Economic Policy and Theory - International monetary policy




International monetary policy attracted few economic theorists before the twentieth century. Only when historic mercantilist concern for the accumulation of specie, and the rapid adjustment of interest rates under the gold standard, gave way to greater concern for mass unemployment did it begin to garner much theoretical attention. Before that, few who suffered at the hands of recurring gold outflows and restrictive domestic monetary policy were in any position of influence to either arrest such trends or call for new policies and theory with which to assail or question the prevailing regime. Exchange rates and gold reserves were defended at almost any cost, interest rates moved precipitously to reverse potentially large capital outflows, and investment planning could proceed under the assumption of minimal or virtually nonexistent exchange rate risk. However secure it rendered investment planning, this approach often proved that it would require, above all else, the willingness to sacrifice output in the name of exchange rate stability. As industrialization reconstituted American and European labor markets, this approach also implied recurring episodes of mass unemployment.

Much as it had with international trade theory, the shock of world war and the Great Depression gave great impetus to change. And just as these events compelled economists to rethink the theories that had somehow prevented them from capturing or explaining real world tendencies in international trade, so they forced economists to train their sights anew on questions of international money. The Baring-Argentine financial crisis of 1890 and the U.S. depression of 1890s had also focused much attention on international currency problems, but economic theorists were as yet unequipped to respond directly or forcefully. It was not until the later crises and the even more widespread economic calamity of the 1930s that economic theory began to respond with analyses directed at international monetary policy. It was at this time that the United States, for example—closely following its European counterparts—began to compile international balance of payments accounts, records of its transactions with the rest of the world. It was also at this time that Keynes and others began to urge new ways of conducting international monetary transactions, actively seeking theoretical insights by which changes could be guided and accommodated. "To close the mind to the idea of revolutionary improvements in the control of money and credit," Keynes warned, "is to sow the seeds of the downfall of individualistic capitalism."

To Keynes, the early twentieth century had proven the extent to which nations would resort to currency devaluation as a lever to improve their balance of trade, seldom improving in the process either their own terms of trade or the opportunities inherent in a flourishing and expanding trade network. As balance of payments accounting had become more common, many Western nations had come to believe that unilateral currency devaluation would, in the absence of reciprocal action, improve the terms of trade. It would make a nation's own exports cheaper in terms of foreign currency and would, of course, make imports equally more expensive. It was not uncommon to find, however, the price of imports rising under such an initiative to the point where the aggregate value of imported goods continued to outpace the value of the higher, newly attained level of exports. Abba Lerner, in his 1944 publication The Economics of Control, introduced what eventually came to be called the Marshall-Lerner criterion, a theoretical rule with which one could determine the positive or negative outcome of such a devaluation. Assuming that factors such as supply constraints do not enter into the picture, Lerner showed that if the price elasticity of exports plus the price elasticity of imports is less than 1, then the increased cost of the imports exceeds the value of the growth in exports. Moreover, if a nation began with a large sum of foreign liabilities denominated in foreign currency, devaluation of its own currency might well add terrific sums to its net interest payments. With competitive devaluation added to the mix as a likely outcome, perhaps only after an interval of unilateral manipulation and worsening results, the terms of trade could seldom be rendered any more reliable or propitious. Global trade diminution became an increasingly likely outcome.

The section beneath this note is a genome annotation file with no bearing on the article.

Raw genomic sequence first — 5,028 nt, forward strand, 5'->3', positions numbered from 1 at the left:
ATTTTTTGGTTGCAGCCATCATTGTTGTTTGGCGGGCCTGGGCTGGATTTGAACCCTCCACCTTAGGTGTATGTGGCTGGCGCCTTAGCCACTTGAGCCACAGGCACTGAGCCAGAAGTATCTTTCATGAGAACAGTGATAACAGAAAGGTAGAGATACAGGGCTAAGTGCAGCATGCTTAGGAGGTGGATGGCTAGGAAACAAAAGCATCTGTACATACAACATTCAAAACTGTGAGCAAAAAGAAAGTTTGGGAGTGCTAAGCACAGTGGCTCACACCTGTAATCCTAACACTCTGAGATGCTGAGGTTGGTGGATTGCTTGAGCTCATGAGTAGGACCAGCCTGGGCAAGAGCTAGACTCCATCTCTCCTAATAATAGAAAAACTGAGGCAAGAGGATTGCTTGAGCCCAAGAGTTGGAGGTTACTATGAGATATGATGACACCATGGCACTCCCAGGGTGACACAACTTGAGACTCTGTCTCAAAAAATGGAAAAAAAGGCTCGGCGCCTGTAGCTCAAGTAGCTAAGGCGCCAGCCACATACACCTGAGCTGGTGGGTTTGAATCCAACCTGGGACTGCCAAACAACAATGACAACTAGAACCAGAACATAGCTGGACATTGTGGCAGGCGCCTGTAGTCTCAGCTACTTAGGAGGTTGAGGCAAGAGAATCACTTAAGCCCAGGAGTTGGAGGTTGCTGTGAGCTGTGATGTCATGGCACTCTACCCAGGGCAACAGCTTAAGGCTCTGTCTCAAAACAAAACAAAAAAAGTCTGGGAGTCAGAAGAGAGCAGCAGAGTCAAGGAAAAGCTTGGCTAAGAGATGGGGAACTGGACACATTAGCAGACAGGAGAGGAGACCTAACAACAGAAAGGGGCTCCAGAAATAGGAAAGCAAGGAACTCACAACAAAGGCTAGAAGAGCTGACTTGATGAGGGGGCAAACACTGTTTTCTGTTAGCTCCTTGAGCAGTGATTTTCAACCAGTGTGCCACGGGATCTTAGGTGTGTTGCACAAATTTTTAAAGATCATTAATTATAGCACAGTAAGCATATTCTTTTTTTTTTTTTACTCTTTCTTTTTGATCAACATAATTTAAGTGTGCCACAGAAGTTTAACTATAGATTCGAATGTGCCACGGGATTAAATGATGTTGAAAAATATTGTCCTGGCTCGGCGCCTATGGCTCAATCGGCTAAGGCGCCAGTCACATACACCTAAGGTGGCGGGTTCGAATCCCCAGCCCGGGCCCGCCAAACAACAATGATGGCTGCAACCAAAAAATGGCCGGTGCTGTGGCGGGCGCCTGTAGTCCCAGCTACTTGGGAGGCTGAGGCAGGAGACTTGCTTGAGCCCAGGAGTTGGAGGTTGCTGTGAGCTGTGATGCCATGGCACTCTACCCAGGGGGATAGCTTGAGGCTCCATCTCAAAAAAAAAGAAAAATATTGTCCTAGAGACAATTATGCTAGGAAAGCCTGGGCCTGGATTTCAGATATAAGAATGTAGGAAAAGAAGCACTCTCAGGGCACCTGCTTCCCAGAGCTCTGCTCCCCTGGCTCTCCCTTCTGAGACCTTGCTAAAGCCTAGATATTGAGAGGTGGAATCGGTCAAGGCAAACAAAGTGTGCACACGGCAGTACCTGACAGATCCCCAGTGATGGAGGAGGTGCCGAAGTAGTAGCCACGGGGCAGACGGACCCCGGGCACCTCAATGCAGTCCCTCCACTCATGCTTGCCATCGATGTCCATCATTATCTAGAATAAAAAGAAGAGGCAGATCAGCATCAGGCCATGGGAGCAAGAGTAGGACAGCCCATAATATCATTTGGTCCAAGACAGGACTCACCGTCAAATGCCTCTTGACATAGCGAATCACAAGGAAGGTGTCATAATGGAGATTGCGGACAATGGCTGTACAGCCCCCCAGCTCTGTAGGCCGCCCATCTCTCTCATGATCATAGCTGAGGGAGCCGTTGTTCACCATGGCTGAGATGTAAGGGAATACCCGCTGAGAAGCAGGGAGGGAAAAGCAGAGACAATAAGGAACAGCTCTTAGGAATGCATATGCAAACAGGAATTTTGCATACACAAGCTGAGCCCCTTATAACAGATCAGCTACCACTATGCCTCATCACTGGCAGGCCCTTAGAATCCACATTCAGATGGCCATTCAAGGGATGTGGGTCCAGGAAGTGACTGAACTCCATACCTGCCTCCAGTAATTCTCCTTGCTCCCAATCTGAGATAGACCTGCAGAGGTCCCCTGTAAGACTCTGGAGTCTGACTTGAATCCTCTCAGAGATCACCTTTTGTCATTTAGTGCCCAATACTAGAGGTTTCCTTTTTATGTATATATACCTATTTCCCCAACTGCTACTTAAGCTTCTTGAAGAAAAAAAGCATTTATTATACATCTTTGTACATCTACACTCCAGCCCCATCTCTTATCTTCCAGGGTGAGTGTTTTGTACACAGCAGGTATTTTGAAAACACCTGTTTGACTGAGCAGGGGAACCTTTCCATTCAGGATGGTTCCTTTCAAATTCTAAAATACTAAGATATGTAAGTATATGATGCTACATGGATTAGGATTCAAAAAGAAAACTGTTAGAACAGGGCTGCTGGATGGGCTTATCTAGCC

With a little prodding from Bertil Ohlin and others, Keynes's theoretical insight here was to recognize that in modern industrial economies, monetary policy would simply have little effect in restoring balance through price deflation. It would regulate external balance, instead, by causing unemployment, lower incomes, and decreased imports. He then seized upon the notion that exchange rate mechanics mattered far less than international liquidity. Though gold, the pound sterling, and the U.S. dollar had all proved somewhat useful in attempts at securing substantial international reserves with which to conduct increasing levels of trade, even the highly regarded British and American currencies remained vulnerable to the deflationist tendencies Keynes so abhorred.